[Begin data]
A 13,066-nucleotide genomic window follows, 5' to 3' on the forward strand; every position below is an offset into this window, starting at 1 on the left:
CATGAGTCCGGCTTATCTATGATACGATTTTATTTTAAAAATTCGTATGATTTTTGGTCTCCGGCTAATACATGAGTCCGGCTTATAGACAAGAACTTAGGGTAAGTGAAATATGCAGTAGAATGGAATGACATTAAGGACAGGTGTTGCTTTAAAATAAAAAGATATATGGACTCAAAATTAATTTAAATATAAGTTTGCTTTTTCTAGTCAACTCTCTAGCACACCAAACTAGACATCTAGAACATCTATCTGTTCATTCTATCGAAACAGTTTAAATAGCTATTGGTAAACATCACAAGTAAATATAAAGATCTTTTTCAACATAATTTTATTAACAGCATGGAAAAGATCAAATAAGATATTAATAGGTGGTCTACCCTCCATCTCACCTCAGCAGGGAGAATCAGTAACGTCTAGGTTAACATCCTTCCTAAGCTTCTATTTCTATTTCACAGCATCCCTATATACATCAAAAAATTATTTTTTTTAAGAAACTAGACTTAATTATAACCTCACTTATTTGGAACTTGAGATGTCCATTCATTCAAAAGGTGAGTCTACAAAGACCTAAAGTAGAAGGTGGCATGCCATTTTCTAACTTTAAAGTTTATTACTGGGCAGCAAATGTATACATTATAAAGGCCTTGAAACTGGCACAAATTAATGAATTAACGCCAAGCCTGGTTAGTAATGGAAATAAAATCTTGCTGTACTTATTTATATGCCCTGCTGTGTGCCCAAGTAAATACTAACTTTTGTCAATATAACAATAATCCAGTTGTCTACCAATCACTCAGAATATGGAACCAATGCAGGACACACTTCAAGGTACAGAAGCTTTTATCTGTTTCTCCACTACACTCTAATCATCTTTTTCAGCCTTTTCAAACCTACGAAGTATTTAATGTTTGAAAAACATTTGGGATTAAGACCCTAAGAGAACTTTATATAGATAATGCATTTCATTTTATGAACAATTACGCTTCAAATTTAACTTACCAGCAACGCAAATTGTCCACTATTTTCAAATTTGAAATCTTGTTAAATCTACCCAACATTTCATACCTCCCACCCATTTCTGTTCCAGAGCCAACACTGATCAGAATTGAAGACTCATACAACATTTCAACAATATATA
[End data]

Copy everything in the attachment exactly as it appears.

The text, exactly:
A 13,066-nucleotide genomic window follows, 5' to 3' on the forward strand; every position below is an offset into this window, starting at 1 on the left:
CATGAGTCCGGCTTATCTATGATACGATTTTATTTTAAAAATTCGTATGATTTTTGGTCTCCGGCTAATACATGAGTCCGGCTTATAGACAAGAACTTAGGGTAAGTGAAATATGCAGTAGAATGGAATGACATTAAGGACAGGTGTTGCTTTAAAATAAAAAGATATATGGACTCAAAATTAATTTAAATATAAGTTTGCTTTTTCTAGTCAACTCTCTAGCACACCAAACTAGACATCTAGAACATCTATCTGTTCATTCTATCGAAACAGTTTAAATAGCTATTGGTAAACATCACAAGTAAATATAAAGATCTTTTTCAACATAATTTTATTAACAGCATGGAAAAGATCAAATAAGATATTAATAGGTGGTCTACCCTCCATCTCACCTCAGCAGGGAGAATCAGTAACGTCTAGGTTAACATCCTTCCTAAGCTTCTATTTCTATTTCACAGCATCCCTATATACATCAAAAAATTATTTTTTTTAAGAAACTAGACTTAATTATAACCTCACTTATTTGGAACTTGAGATGTCCATTCATTCAAAAGGTGAGTCTACAAAGACCTAAAGTAGAAGGTGGCATGCCATTTTCTAACTTTAAAGTTTATTACTGGGCAGCAAATGTATACATTATAAAGGCCTTGAAACTGGCACAAATTAATGAATTAACGCCAAGCCTGGTTAGTAATGGAAATAAAATCTTGCTGTACTTATTTATATGCCCTGCTGTGTGCCCAAGTAAATACTAACTTTTGTCAATATAACAATAATCCAGTTGTCTACCAATCACTCAGAATATGGAACCAATGCAGGACACACTTCAAGGTACAGAAGCTTTTATCTGTTTCTCCACTACACTCTAATCATCTTTTTCAGCCTTTTCAAACCTACGAAGTATTTAATGTTTGAAAAACATTTGGGATTAAGACCCTAAGAGAACTTTATATAGATAATGCATTTCATTTTATGAACAATTACGCTTCAAATTTAACTTACCAGCAACGCAAATTGTCCACTATTTTCAAATTTGAAATCTTGTTAAATCTACCCAACATTTCATACCTCCCACCCATTTCTGTTCCAGAGCCAACACTGATCAGAATTGAAGACTCATACAACATTTCAACAATATATA